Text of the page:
Wednesday, August 27, 2003


Ilana Mercer, in a WorldNetDaily column entitled "Judge Moore and the Godless 14th Amendment," says we should repeal the Fourteenth so your state can establish a religion (and if you don't like the religion it establishes, tough noogies -- you should pack up and move):

If the Bill of Rights was intended to place strict limits on federal power and protect the individual from government, the 14th, in effect, defeated that purpose. What it did was to put the power to enforce the Bill of Rights in federal hands, where it was never intended to be.

Naturally, states can just as well violate individual rights. But, as Chodorov highlighted, there is no monopoly power behind a state's action. If a state wants to outlaw alcohol, then one can move to a state that doesn't. (That's one way for state legislators to ensure that their states will be as densely populated as the moon.) If a state wants to establish a religion, and its own constitution doesn't prohibit this, one can move to a state with a different constitution. Competition in government puts the brakes on folly and abuse and preserves freedom.

The 14th Amendment violated this balance, or as Felix Morley observed in "Freedom and Federalism," it nullified "the original purpose of the Bill of Rights, by vesting its enforcement in the national rather than in the state governments." This just about renders asunder the Ninth and 10th amendments – what powers do the states retain if the federal government has gobbled them all up?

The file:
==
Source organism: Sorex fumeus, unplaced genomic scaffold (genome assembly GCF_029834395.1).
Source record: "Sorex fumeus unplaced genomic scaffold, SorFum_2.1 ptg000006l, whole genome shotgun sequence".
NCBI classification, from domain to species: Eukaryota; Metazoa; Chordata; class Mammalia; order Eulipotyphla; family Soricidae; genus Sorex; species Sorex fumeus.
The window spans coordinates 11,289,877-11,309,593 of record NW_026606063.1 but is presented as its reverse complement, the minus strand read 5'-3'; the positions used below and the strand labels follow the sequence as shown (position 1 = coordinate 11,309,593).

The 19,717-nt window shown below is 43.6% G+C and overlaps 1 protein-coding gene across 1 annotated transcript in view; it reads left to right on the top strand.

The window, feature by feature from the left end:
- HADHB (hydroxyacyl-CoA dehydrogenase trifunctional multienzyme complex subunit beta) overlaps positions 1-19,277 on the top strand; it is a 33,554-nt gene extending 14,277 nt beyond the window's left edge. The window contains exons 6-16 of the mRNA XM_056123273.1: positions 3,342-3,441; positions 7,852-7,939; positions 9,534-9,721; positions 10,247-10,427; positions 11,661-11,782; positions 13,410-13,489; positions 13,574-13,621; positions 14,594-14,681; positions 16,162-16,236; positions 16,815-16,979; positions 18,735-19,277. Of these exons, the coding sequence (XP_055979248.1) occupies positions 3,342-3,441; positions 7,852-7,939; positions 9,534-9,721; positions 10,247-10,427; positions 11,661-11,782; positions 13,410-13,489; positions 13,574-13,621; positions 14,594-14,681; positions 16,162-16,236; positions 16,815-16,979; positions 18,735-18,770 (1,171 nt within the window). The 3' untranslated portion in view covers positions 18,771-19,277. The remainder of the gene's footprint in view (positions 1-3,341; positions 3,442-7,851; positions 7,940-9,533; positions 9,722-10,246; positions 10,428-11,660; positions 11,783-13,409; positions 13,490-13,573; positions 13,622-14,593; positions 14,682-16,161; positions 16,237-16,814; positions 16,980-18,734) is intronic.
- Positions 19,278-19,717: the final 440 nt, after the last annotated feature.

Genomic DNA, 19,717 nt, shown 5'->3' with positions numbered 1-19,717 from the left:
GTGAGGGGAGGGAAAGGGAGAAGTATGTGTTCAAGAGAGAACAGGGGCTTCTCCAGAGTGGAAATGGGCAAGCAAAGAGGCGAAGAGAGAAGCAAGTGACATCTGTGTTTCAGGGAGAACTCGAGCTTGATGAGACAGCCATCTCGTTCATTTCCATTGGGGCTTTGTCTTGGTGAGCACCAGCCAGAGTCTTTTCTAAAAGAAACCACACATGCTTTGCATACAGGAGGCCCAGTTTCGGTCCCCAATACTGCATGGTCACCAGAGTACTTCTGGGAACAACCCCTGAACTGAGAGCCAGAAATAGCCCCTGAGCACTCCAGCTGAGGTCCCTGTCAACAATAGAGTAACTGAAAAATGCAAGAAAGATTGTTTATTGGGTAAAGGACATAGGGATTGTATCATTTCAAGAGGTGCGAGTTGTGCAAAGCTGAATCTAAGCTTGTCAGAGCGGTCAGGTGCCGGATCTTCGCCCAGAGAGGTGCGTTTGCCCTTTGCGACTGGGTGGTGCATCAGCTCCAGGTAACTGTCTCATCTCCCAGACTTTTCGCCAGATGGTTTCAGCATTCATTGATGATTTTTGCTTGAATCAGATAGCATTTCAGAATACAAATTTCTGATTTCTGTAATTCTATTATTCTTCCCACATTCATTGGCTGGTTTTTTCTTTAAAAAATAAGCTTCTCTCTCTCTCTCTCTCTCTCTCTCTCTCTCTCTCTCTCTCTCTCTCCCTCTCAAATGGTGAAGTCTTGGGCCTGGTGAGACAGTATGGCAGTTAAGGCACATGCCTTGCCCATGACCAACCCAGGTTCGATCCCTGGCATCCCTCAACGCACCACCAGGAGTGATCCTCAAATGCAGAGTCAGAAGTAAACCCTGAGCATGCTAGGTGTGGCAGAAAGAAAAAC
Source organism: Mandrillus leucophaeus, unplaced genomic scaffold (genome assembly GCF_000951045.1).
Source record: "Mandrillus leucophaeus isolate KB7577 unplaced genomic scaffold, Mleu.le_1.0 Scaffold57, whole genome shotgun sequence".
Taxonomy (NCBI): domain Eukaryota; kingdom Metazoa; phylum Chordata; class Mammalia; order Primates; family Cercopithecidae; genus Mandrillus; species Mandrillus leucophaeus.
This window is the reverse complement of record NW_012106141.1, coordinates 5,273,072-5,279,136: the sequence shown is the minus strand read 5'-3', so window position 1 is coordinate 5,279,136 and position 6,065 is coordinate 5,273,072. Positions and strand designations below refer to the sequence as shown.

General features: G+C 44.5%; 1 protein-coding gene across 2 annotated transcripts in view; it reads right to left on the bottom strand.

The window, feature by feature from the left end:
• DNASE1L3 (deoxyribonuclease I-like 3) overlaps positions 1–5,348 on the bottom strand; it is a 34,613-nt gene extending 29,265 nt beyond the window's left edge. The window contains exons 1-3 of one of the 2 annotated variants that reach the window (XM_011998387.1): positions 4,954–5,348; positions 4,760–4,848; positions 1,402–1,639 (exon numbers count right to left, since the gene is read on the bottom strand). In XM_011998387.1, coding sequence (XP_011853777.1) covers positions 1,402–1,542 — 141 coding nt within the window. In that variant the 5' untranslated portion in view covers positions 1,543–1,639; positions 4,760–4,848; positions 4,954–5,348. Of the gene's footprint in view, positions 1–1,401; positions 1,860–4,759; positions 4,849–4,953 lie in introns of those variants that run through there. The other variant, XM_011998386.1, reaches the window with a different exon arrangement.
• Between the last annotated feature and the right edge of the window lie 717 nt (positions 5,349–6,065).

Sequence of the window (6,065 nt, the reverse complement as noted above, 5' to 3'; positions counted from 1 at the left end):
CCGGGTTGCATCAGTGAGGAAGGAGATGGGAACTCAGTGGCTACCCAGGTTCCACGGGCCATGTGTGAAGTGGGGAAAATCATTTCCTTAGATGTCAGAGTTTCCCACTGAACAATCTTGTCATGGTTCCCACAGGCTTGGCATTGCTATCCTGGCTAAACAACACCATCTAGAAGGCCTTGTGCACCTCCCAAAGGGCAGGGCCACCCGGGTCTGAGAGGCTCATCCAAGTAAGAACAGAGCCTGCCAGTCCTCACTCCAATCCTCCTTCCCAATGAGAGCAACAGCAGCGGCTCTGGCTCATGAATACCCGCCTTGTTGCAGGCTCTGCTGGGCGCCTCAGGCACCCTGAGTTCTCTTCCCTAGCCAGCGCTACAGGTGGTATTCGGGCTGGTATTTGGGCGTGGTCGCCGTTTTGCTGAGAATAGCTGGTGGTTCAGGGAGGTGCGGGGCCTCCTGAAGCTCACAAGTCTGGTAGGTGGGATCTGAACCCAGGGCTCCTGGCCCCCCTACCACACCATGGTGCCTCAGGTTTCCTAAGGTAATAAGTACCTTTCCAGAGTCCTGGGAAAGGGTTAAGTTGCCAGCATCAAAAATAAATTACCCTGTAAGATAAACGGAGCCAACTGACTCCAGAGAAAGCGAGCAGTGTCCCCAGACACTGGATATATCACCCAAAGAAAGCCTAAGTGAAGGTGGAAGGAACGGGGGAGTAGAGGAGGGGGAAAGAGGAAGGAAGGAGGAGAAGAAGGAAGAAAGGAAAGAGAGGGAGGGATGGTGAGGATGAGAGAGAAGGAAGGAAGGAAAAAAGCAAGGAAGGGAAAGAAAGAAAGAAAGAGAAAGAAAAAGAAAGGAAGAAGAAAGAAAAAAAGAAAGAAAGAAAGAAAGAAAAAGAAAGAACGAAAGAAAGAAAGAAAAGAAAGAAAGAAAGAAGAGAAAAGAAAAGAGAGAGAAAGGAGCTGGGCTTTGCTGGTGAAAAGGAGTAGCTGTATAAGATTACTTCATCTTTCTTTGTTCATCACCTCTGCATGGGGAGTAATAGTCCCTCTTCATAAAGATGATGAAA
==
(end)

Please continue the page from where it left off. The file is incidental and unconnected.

When the federal government became the arbiter of individual rights – freedom of religion included – the doctrine of limitation of powers was badly damaged, if not destroyed. In the real world, as opposed to the arid arena of pure theory, government – especially centralized government – is the natural enemy of natural rights. Putting the central government in exclusive charge of protecting natural rights is the height of folly.

Judge Moore rightly proclaims his innocence in the Wall Street Journal. "The First Amendment says that 'Congress shall make no law respecting the establishment of religion, or prohibiting the free exercise thereof.' It does not take a constitutional scholar to recognize that I am not Congress, and no law has been passed," he protests.

However, when the Justice proclaims, "The Ninth Amendment secured our right as a people. The 10th guaranteed our right as a sovereign state," he is neglecting that along came the 14th and did away with all that.

Justice Roy Moore has more on his hands than he bargained for, although his passions are well suited to begin the necessary groundswell that'll see the repeal of the 14th Amendment.

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